ATHENS — On Monday morning, Greek Prime Minister Alexis Tsipras capitulated in Brussels to keep the euro zone together. He returned home hours later to find a country split apart.
After a marathon 17-hour summit that turned into one of the most contentious diplomatic standoffs in European Union history, Tsipras acquiesced to a punishing ultimatum from his country’s European creditors. In exchange for a $96 billion rescue — Greece’s third in five years — he agreed to lightning-fast passage of reforms and a pledge to adhere to harsh austerity measures to save Greek banks and keep the country in the euro.
But by late Monday, it was becoming clear that the bailout that could save his nation might also cost him his job.
Tsipras had acceded far more than simple austerity, agreeing to what may amount to a fire sale of Greek utilities — or even plots of land on its famed islands — to help repay its debt. Coming from a man once seen as a leftist maverick who had pledged to free Greece from the shackles of financial injustice, the decision to surrender to European demands immediately sparked an insurrection within the unlikely ruling coalition of the far-left and the populist right.
The one thing his allies had in common was a joint enemy: Greece’s creditor nations in Europe. But after reaching a hard-won deal with them Monday, Tsipras faced a tough and humbling battle to rush through the Greek Parliament creditor-
demanded overhauls to the country’s tax and pensions system.
Although Tsipras appeared to have the votes to pass the measure with the aid of opposition parties in time to meet the creditors’ Wednesday deadline, it remained unclear whether he could push through the bills without forming a new unity government, calling for new elections or resigning.
Speaking to reporters in Brussels after the summit Monday, Tspiras sounded strangely like his nemesis — German Chancellor Angela Merkel, whose nation led a bloc of euro-zone countries to strike a hard bargain.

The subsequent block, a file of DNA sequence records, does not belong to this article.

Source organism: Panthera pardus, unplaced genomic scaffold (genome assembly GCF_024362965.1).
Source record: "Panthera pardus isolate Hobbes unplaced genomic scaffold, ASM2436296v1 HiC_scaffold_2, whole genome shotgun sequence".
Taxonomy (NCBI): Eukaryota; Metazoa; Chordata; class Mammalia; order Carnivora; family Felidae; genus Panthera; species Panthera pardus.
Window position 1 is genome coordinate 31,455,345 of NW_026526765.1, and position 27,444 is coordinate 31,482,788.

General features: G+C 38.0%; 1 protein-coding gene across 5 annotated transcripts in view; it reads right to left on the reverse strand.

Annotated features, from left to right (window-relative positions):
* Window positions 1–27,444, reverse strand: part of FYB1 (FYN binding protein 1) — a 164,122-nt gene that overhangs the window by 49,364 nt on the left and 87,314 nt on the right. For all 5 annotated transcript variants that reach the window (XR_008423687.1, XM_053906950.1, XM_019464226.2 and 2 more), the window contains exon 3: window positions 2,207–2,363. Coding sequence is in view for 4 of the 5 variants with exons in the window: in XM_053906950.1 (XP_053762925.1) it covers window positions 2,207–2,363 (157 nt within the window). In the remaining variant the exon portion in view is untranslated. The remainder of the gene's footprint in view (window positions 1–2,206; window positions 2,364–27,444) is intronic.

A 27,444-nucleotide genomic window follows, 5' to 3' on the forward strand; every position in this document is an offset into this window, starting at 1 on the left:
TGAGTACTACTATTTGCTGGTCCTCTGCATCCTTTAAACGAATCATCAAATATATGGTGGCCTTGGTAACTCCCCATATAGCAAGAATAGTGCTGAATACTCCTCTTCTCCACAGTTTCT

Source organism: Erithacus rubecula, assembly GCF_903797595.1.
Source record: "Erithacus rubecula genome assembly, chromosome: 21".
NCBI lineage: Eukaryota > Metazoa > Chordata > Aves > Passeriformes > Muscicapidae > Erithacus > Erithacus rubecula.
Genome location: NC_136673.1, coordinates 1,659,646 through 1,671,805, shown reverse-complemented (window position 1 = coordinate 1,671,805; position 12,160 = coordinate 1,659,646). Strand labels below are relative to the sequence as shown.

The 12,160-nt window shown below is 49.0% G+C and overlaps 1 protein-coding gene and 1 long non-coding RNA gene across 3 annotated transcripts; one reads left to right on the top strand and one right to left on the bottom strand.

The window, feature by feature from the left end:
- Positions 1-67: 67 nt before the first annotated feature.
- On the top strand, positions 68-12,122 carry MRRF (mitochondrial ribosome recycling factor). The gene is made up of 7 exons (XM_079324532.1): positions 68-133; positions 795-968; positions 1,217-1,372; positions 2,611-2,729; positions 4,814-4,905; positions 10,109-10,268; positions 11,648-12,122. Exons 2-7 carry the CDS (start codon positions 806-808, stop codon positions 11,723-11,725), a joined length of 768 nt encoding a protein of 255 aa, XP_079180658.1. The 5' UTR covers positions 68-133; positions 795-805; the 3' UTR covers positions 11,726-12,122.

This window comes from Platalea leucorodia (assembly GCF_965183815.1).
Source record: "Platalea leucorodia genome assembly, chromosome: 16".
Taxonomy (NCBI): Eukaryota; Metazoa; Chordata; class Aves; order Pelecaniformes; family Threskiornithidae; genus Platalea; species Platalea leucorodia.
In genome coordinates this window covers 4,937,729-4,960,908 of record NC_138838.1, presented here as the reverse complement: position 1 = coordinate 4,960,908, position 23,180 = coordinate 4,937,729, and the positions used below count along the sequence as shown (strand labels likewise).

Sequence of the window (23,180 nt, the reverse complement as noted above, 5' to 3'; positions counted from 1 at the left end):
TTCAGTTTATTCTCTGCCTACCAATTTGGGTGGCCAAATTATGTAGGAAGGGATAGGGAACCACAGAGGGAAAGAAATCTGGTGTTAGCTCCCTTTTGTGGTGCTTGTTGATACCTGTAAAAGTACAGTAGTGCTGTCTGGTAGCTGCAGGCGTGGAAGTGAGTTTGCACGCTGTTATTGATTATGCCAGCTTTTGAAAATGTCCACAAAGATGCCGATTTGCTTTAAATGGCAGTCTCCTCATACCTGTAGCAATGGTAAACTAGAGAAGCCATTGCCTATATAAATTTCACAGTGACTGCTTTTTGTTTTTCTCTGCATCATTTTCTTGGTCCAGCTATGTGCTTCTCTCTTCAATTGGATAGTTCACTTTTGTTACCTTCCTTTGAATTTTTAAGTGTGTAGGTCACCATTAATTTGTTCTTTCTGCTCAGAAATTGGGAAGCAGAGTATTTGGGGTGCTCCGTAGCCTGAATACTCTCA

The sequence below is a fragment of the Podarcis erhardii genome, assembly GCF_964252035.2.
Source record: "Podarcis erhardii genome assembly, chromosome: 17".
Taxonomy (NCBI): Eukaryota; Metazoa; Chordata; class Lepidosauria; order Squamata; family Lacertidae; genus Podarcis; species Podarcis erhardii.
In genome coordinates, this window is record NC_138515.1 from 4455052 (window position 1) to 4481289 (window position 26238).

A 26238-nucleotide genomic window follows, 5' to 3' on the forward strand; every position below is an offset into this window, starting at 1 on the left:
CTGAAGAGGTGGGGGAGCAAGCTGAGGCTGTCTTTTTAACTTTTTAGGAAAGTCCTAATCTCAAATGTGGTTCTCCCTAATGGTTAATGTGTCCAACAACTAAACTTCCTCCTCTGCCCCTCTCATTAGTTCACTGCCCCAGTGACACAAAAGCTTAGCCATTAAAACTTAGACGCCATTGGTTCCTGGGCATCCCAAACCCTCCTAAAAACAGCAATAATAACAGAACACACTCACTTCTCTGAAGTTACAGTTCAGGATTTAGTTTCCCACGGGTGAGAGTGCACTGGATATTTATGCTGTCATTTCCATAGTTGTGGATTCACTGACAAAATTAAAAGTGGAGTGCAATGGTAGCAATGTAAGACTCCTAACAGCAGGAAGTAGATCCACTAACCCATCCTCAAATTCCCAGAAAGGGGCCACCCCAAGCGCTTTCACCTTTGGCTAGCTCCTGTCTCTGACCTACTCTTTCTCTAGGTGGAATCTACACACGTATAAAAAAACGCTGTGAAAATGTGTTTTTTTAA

He offered a stark assessment of the pain to come while promising that after a period of suffering, there would be light.
“This deal secures for Greece conditions of financial stability, gives it opportunities for recovery,” he said. “Yet we knew beforehand that it would be a hard deal. The measures it contains . . . will certainly lead to recession.”
European finance ministers quickly began discussing ways to provide Greece with 7 billion euros in temporary financing to tide it over for the next month. The country is facing a 3.5 billion euro bond repayment to the European Central Bank that it cannot afford. Athens is already in arrears with the International Monetary Fund after missing a 1.6-billion-euro bill last month, making it the first developed nation to miss a payment.
Greece’s dire financial straits meant it had scant leverage to push back against some of its creditors’ most onerous demands. Officials negotiated for hours over a provision that calls for the nation to stash 50 billion euros’ worth of state assets in an outside fund for sale on the private market, with proceeds going mainly to recapitalize Greece’s ailing banks.
Greece has long resisted such measures but found its hands tied. Tsipras relented after creditors agreed to allow the privatization fund to be housed in Greece rather than Luxembourg. And though an even more radical proposal that could have placed Greece in a temporary “timeout” from the common euro currency was struck down, its mere existence stunned members of the Greek delegation.